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The Healing Power of Food. by Sue Stone MD. "Der Mensch ist, was er isst.“ "Man is what he eats.“ Ludwig Feuerbach (1804-1872). Objectives. Describe the scientific foundations and principles of a healthy diet.

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The healing power of food l.jpg

The Healing Power of Food

by Sue Stone MD


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"Der Mensch ist, was er isst.“

"Man is what he eats.“

Ludwig Feuerbach (1804-1872)


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Objectives

  • Describe the scientific foundations and principles of a healthy diet.

  • Inspire you incorporate these principles into your practice and teach nutrition to your patients

  • Recognize how specific foods and dietary modifications can be used to treat specific diseases


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Why teach nutrition to our patients?

  • Essential to maintaining wellness

  • Most disease states respond, at least in part, to dietary manipulation

  • The over-enthusiastic prescribing of a single supplement, out of context, can lead to lack of, or negative effects; food provides a balanced, effective “team” approach to obtaining nutrients


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Ten Principles of Good Nutrition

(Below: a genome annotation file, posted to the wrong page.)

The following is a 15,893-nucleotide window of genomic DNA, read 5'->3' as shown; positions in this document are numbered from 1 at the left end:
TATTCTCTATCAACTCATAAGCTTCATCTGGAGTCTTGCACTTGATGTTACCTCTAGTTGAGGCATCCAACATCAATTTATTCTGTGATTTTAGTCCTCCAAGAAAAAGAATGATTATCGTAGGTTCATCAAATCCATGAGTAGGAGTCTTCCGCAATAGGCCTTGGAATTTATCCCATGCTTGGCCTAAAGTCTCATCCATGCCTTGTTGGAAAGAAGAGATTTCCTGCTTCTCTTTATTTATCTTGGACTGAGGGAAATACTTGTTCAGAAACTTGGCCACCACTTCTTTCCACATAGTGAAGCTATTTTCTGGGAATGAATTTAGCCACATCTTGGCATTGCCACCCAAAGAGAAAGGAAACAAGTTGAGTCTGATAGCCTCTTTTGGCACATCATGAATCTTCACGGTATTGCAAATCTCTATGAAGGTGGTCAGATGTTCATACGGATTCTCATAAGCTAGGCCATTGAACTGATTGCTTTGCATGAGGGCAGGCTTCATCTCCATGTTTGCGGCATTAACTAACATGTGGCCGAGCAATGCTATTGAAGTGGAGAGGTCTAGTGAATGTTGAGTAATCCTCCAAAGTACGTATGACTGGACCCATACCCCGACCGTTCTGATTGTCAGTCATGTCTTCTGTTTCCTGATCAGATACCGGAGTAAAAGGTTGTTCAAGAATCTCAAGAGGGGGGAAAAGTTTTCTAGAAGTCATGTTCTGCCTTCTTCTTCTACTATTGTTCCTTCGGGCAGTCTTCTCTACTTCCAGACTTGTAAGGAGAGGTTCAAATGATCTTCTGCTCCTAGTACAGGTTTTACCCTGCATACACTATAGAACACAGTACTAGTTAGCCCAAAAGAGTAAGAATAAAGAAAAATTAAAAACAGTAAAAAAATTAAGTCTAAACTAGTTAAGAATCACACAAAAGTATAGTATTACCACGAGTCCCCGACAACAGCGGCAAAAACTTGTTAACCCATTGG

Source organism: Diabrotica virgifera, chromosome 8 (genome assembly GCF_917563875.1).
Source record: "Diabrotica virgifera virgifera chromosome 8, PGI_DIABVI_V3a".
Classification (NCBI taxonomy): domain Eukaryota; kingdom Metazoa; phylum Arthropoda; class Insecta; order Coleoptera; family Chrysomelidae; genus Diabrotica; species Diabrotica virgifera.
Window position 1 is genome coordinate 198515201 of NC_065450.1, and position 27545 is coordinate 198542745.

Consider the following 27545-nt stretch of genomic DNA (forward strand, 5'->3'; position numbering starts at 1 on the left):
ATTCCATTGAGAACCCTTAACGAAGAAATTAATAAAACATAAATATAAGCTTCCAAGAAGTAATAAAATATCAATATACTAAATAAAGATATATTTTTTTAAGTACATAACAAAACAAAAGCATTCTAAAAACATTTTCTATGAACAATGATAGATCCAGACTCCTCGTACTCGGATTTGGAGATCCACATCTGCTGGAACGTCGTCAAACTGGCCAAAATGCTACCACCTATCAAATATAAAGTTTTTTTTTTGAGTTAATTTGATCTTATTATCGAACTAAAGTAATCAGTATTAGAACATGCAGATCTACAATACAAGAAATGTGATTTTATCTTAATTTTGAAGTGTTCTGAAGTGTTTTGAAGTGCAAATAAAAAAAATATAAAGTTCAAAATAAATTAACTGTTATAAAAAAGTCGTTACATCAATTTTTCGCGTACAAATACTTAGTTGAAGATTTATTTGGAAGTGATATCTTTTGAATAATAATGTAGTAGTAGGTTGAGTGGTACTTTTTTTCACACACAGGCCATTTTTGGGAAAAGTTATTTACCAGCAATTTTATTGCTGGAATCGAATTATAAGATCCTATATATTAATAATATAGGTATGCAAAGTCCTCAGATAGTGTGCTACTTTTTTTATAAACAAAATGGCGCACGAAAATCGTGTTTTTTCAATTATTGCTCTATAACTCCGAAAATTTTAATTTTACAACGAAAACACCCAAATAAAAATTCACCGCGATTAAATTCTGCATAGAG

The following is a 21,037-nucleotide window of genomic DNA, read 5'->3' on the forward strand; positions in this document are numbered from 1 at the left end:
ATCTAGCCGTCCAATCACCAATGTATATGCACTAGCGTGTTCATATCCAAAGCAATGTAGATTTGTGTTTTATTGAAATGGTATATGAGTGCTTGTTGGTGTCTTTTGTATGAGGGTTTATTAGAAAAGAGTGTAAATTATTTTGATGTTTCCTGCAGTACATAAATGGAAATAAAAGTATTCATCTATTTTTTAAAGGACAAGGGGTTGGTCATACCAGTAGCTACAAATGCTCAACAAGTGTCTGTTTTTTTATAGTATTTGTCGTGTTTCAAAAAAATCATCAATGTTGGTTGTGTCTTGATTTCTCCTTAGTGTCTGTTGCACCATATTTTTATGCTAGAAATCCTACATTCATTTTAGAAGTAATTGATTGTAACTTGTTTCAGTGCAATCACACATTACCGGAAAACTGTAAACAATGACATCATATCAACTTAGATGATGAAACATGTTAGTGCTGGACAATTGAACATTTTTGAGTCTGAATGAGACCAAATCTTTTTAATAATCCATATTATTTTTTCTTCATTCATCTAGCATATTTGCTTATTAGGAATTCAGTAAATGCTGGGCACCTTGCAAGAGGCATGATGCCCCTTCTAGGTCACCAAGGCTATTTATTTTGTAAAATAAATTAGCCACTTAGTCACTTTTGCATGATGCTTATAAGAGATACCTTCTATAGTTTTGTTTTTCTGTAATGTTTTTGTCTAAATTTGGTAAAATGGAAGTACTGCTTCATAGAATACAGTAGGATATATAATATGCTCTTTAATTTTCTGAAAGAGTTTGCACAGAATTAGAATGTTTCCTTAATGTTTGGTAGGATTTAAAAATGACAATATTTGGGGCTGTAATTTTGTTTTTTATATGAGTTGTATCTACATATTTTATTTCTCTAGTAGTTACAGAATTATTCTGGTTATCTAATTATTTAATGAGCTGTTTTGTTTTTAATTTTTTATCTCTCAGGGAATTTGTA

• Eat a plant-based predominantly vegetarian diet

  • Modify fat intake

  • Eliminate refined sugar

  • Reduce exposure to pesticides, herbicides, and added growth factors

  • Eliminate food additives and coloring agents


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Ten Principles of Good Nutrition

6. Keep salt intake low, potassium high

7. Drink 32-48 ounces of water daily

8. Identify and address food allergies (sensitivities)

9. Determine caloric need

10. Eat 25-35 gm of fiber daily


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Stick with the basics

  • 50% vegetables & fruit

  • Organic: pesticide, hormone & antibiotic free

  • 15-25% fat

  • 15-20% protein

  • 55%-65% carbohydrate

  • Low-fat vs types of fats

  • Include non-animal sources of protein

  • Types of carbs—glycemic index, fiber

  • Sugar: refined vs unrefined

  • 25-35 gm of fiber daily


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My Pyramid--USDA

  • Grains 6 oz

  • Vegetables 2.5 C

  • Fruits 2 C

  • Milk 3 C

  • Meat/beans 5.5 oz


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Ten Principles of Good Nutrition